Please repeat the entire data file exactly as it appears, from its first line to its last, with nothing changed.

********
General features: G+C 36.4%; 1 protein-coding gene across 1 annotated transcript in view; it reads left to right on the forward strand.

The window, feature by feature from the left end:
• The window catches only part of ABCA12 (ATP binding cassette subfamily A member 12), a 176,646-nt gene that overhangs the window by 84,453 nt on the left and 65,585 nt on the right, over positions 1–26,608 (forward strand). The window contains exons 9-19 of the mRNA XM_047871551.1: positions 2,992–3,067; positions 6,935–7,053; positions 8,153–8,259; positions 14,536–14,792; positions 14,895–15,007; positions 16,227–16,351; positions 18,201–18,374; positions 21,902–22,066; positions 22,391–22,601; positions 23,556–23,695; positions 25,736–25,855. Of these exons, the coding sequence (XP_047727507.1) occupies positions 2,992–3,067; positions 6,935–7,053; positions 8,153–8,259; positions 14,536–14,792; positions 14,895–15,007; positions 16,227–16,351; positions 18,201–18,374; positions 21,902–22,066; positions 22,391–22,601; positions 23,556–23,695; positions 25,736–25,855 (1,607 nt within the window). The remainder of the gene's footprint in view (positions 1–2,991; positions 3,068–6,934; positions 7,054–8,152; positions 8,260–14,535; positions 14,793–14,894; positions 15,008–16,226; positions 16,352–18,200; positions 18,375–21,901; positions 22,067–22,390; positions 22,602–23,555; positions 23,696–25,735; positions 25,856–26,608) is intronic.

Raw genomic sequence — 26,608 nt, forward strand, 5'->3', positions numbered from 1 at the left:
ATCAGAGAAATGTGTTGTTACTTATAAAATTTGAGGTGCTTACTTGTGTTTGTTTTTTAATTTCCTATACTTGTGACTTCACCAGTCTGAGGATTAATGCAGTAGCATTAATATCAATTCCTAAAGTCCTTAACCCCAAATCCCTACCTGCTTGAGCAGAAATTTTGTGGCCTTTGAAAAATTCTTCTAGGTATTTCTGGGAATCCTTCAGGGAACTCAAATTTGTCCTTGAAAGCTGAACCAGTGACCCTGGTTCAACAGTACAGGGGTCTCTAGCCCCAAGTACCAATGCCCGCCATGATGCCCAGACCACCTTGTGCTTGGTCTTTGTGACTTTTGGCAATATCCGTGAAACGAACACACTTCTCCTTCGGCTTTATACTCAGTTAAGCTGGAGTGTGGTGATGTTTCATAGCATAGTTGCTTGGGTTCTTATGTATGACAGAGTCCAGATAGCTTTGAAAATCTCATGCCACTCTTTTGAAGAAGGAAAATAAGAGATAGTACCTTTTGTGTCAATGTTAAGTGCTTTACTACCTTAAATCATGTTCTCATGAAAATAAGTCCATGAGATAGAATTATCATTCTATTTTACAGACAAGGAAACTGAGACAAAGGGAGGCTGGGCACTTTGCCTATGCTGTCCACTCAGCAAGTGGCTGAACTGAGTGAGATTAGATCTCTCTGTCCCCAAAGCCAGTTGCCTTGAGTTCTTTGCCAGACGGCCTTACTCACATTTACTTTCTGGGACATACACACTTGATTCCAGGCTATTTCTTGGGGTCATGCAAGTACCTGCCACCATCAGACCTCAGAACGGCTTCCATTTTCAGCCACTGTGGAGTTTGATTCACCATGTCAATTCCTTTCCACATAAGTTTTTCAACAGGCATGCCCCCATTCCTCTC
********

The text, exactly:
General features: G+C 36.4%; 1 protein-coding gene across 1 annotated transcript in view; it reads left to right on the forward strand.

The window, feature by feature from the left end:
• The window catches only part of ABCA12 (ATP binding cassette subfamily A member 12), a 176,646-nt gene that overhangs the window by 84,453 nt on the left and 65,585 nt on the right, over positions 1–26,608 (forward strand). The window contains exons 9-19 of the mRNA XM_047871551.1: positions 2,992–3,067; positions 6,935–7,053; positions 8,153–8,259; positions 14,536–14,792; positions 14,895–15,007; positions 16,227–16,351; positions 18,201–18,374; positions 21,902–22,066; positions 22,391–22,601; positions 23,556–23,695; positions 25,736–25,855. Of these exons, the coding sequence (XP_047727507.1) occupies positions 2,992–3,067; positions 6,935–7,053; positions 8,153–8,259; positions 14,536–14,792; positions 14,895–15,007; positions 16,227–16,351; positions 18,201–18,374; positions 21,902–22,066; positions 22,391–22,601; positions 23,556–23,695; positions 25,736–25,855 (1,607 nt within the window). The remainder of the gene's footprint in view (positions 1–2,991; positions 3,068–6,934; positions 7,054–8,152; positions 8,260–14,535; positions 14,793–14,894; positions 15,008–16,226; positions 16,352–18,200; positions 18,375–21,901; positions 22,067–22,390; positions 22,602–23,555; positions 23,696–25,735; positions 25,856–26,608) is intronic.

Raw genomic sequence — 26,608 nt, forward strand, 5'->3', positions numbered from 1 at the left:
ATCAGAGAAATGTGTTGTTACTTATAAAATTTGAGGTGCTTACTTGTGTTTGTTTTTTAATTTCCTATACTTGTGACTTCACCAGTCTGAGGATTAATGCAGTAGCATTAATATCAATTCCTAAAGTCCTTAACCCCAAATCCCTACCTGCTTGAGCAGAAATTTTGTGGCCTTTGAAAAATTCTTCTAGGTATTTCTGGGAATCCTTCAGGGAACTCAAATTTGTCCTTGAAAGCTGAACCAGTGACCCTGGTTCAACAGTACAGGGGTCTCTAGCCCCAAGTACCAATGCCCGCCATGATGCCCAGACCACCTTGTGCTTGGTCTTTGTGACTTTTGGCAATATCCGTGAAACGAACACACTTCTCCTTCGGCTTTATACTCAGTTAAGCTGGAGTGTGGTGATGTTTCATAGCATAGTTGCTTGGGTTCTTATGTATGACAGAGTCCAGATAGCTTTGAAAATCTCATGCCACTCTTTTGAAGAAGGAAAATAAGAGATAGTACCTTTTGTGTCAATGTTAAGTGCTTTACTACCTTAAATCATGTTCTCATGAAAATAAGTCCATGAGATAGAATTATCATTCTATTTTACAGACAAGGAAACTGAGACAAAGGGAGGCTGGGCACTTTGCCTATGCTGTCCACTCAGCAAGTGGCTGAACTGAGTGAGATTAGATCTCTCTGTCCCCAAAGCCAGTTGCCTTGAGTTCTTTGCCAGACGGCCTTACTCACATTTACTTTCTGGGACATACACACTTGATTCCAGGCTATTTCTTGGGGTCATGCAAGTACCTGCCACCATCAGACCTCAGAACGGCTTCCATTTTCAGCCACTGTGGAGTTTGATTCACCATGTCAATTCCTTTCCACATAAGTTTTTCAACAGGCATGCCCCCATTCCTCTC